- ‘I can do all things through Christ who strengthens me.’
In 2008, there were 96 girls to every 100 boys enrolled in primary school, and 95 girls for every 100 boys in secondary school in developing regions.
Target 1: Eliminate gender disparity in primary and secondary education by 2005, and in all levels of education by 2015.
We are active in Argentina and Nicaragua and are currently focusing on this MDG.
Girls Beat Boys in Bangladesh
Incredibly, Bangladesh has been so successful in achieving MDG3 that it now has more girls than boys enrolled in primary education. The ratio in 2011 was 52:48, constituting a huge change from the situation 10 years ago. Furthermore, 90% of primary school teachers are now female, indicating the government's success in increasing female participation in the social service sector. To read more about Bangladesh's triumph, including testimonies from girls themselves, click here.
International Women’s Day
March 8th was the 101st celebration of International Women’s Day. The anniversary aims to connect women across the world and inspire them to work together to promote gender equality and women’s liberation, in a world where many are still downtrodden or oppressed. Read Joel Edward’s thoughts on the day here.
The crisis in maternal health
Dirk Jena, who works for the UN Population Fund, comments on the state of maternal health in developing countries, why it is important and what needs to be done to achieve MDG3. Click here to read her views.
Angola’s battle for better education
Angola is making a concerted effort to improve primary education within its borders. In order to achieve this, the government is focusing on teacher training, so as to be able to provide a good level of education. Watch this video from Unicef to see how the situation is developing.
Mauritius Introduces Quota for Female Election Candidates
Thanks to a new law in Mauritius, at least one third of local election candidates must now legally be women. Although not yet true for the national level, women remain hopeful as Mauritius continues to reform its electoral process. Read this article from the Guardian to hear the optimistic reactions of several women candidates.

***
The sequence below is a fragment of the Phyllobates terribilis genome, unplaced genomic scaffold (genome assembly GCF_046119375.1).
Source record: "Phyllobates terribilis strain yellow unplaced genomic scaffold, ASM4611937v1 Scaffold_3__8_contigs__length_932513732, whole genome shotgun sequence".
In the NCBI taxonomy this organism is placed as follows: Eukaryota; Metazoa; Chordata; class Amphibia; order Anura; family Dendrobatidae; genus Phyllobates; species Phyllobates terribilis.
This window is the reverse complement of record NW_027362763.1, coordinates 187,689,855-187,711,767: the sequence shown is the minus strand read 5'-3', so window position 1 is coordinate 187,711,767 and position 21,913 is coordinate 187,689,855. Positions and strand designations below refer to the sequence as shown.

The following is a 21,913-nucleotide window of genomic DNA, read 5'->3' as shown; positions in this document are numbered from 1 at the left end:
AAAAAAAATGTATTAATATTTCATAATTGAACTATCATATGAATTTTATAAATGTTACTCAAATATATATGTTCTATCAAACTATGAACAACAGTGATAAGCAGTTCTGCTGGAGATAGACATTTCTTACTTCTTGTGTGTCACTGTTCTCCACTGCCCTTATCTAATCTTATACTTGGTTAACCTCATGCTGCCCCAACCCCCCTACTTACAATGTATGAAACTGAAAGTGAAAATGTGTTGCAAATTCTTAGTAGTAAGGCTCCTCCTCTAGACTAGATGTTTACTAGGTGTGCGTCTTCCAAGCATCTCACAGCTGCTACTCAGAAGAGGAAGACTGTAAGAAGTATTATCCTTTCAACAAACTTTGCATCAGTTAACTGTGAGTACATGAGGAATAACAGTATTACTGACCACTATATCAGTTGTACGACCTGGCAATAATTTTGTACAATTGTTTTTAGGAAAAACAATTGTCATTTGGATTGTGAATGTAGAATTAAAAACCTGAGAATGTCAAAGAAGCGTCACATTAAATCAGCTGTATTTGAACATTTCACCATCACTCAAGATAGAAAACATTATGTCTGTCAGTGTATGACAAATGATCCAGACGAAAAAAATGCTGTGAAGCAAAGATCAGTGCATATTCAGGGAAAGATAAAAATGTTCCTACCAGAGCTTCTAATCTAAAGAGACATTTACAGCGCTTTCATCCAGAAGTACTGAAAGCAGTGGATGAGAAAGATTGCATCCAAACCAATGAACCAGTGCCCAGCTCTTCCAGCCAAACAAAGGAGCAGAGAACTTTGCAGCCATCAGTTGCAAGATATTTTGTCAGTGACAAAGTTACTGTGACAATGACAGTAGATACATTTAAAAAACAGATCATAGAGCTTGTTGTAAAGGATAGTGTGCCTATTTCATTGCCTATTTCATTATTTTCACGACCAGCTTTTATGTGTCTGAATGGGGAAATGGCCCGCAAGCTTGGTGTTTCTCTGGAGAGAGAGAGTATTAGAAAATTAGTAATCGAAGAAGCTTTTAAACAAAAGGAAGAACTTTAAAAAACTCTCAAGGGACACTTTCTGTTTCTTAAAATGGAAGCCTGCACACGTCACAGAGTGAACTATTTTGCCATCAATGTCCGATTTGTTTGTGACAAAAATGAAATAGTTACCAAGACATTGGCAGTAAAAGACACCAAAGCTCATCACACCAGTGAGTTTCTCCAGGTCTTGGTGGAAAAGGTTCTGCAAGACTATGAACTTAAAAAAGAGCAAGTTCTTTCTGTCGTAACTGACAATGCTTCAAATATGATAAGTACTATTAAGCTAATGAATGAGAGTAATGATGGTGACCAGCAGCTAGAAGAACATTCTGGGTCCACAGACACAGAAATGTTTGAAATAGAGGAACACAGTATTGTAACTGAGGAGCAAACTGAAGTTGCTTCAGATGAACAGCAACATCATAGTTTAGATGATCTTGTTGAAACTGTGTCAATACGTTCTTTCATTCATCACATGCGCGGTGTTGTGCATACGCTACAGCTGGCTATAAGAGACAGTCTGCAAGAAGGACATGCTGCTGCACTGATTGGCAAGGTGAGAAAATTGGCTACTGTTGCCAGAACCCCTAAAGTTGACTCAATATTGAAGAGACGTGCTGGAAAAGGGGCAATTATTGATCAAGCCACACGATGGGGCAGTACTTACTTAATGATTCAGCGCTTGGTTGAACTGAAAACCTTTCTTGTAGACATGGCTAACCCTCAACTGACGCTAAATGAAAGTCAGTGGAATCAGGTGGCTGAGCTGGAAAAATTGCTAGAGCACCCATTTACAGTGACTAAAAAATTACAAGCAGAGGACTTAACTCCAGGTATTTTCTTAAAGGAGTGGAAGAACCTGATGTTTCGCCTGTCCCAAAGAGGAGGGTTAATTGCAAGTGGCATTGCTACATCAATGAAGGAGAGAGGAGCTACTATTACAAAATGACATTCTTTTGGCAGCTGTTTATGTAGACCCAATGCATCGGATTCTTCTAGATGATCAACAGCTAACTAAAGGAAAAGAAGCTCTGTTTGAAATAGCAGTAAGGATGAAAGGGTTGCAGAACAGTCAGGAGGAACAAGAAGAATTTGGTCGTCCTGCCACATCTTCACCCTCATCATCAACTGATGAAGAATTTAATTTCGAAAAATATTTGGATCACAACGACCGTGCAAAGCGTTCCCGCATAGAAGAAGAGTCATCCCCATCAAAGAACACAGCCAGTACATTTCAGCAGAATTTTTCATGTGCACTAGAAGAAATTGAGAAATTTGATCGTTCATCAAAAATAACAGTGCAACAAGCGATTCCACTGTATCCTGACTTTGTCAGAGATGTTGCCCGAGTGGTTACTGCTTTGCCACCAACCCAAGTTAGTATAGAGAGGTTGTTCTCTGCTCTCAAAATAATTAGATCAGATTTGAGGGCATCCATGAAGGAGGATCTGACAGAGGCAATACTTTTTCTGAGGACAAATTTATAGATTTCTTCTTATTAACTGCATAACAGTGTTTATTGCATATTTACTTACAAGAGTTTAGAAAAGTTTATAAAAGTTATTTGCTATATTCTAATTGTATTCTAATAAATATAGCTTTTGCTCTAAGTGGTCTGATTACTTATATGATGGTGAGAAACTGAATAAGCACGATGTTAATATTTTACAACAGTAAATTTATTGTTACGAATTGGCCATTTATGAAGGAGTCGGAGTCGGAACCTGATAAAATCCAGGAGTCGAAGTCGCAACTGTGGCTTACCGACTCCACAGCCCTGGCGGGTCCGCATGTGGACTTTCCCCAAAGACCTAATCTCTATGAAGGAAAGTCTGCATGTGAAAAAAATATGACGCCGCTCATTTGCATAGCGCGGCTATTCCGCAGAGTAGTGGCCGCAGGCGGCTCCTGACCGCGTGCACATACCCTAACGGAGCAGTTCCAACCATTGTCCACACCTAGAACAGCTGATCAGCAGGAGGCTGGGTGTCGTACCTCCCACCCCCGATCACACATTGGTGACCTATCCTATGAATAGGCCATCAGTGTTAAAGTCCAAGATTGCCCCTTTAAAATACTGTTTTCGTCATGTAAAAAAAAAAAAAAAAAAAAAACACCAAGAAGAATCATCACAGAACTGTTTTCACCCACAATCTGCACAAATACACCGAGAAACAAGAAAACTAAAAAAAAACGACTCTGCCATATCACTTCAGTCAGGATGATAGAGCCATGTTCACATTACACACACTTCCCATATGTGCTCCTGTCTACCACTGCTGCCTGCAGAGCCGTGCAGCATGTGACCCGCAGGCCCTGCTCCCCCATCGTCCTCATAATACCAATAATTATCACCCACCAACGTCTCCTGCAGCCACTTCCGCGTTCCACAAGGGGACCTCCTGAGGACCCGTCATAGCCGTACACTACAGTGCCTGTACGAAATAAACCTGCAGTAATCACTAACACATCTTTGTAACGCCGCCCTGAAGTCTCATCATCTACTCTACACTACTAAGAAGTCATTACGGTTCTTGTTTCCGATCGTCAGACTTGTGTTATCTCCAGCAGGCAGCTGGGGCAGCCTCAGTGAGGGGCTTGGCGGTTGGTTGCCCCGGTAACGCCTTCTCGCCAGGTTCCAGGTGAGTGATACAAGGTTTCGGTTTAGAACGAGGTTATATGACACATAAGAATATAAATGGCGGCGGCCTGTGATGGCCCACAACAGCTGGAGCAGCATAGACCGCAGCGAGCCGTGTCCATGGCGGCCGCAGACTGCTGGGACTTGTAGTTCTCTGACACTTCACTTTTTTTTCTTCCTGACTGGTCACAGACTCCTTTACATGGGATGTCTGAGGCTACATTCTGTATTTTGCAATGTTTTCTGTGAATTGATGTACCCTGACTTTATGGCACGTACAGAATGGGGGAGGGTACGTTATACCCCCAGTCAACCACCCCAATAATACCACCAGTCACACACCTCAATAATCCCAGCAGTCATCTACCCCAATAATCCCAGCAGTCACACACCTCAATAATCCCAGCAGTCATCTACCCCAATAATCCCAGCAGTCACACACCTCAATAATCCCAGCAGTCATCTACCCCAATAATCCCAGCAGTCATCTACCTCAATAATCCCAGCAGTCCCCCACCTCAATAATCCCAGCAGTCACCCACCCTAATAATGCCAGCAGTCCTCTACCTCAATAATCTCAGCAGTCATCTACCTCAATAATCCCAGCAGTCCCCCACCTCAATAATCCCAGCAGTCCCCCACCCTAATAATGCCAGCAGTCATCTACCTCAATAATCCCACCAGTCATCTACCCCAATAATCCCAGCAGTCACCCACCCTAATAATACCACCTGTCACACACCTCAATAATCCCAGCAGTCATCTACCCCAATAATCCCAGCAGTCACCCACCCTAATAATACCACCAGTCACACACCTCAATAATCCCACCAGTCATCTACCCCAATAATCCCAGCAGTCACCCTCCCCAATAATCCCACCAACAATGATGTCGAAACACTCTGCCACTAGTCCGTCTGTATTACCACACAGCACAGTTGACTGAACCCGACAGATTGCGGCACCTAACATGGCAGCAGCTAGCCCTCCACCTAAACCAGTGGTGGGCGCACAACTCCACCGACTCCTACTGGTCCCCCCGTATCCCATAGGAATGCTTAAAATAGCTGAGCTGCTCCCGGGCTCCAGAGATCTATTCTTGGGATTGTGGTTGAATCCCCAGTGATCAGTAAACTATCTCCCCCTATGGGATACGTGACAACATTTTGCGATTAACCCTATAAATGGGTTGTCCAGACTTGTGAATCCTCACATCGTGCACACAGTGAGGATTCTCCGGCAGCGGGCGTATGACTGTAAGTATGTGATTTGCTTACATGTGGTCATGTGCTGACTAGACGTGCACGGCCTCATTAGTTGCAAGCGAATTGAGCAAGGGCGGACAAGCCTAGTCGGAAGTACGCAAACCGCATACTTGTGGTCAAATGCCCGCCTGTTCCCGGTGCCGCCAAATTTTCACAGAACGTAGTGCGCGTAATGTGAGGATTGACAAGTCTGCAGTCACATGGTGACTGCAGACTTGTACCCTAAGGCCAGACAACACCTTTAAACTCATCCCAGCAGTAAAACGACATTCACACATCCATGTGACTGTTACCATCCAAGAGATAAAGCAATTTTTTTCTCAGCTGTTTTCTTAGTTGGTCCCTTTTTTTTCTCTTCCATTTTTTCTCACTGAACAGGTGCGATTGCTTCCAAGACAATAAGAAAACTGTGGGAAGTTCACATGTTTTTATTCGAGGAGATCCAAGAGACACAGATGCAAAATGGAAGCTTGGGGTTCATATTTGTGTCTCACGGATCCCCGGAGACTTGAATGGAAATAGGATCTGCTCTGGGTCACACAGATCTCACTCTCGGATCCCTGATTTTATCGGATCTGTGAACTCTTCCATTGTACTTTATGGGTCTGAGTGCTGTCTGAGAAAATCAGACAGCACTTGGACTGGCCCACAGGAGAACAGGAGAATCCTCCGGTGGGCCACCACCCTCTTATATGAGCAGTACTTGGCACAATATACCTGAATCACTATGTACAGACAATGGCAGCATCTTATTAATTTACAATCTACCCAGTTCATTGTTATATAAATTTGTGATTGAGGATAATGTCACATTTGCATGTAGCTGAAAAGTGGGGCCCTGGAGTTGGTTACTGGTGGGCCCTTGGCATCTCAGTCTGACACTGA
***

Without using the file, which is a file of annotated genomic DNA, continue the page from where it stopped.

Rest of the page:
Widow Uses Pepper To Wipe Her Tears
This story from Malawi shows the transformation that women’s empowerment can bring. Egifa Nambazo didn’t know how to feed her family after her husband’s death, unti she joined the National Association of Smallholder Farmers of Malawi (NASFAM) and became a chilli grower. Since starting her own business, she not only feeds her own family, but now also supports some of her nieces and nephews as well. NASFAM prioritise the empowerment of women, understanding that they have a vital role to play in development if only they are given the correct opportunities.
To read more about Egifa’s story and female empowerment in Malawi, click here.
Visibility and Self-Esteem For Girls
The Guatemalan project Creating Opportunities is recognising the importance that changed and informed attitudes can have in increasing women’s involvement in society, as well as empowering them to decide their own futures. The program aims to “break the poverty cycle and enable Guatemalan girls to reach their full potential”. Read more about women’s conditions in Guatemala, the scheme and the difference it is having here.
Inspiring role model
The lives of women such as Malawi’s Vice-President Joyce Hilda Banda demonstrate that females can make a different in the fight against poverty. To read more about this leader’s exceptional life, click here.
A Gendered World
The gap in boys’ and girls’ education remains a substantial challenge to the fulfilment of the MDGs, although significant progress has been made. Take a look at The Guardian’s new interactive tool, based on data from the Global Education Digest 2011, to see how the situation has changed over the years. Let’s pray that the next 5 years include significant upward trends…
The World We Want
GCAP have launched their annual report, entitled ‘The World We Want’. The report summarises the progress made on the MDGs as well as information about GCAP’s projects and campaign goals. This year’s report includes a special feature on Gender Justice, highlighting the importance of MDG3.
Because I am a girl: so, what about boys?
Plan International has just published its fifth ‘Because I am a girl’ report, which highlights the need for gender equality, and emphasises in particular the benefits this would have for boys as well as girls. Click here to read a full report.
Watch A study by the Economist on various aspects of economic opportunity for women eg education, maternity leave, equal pay, violence against women.
New Report on Gender Equality
The World Bank have issued a new report which highlights the continued need for improved gender equality, whilst recognising that progress has been made. It comments that gender equality is nothing less than ‘smart economics’. Read the full text here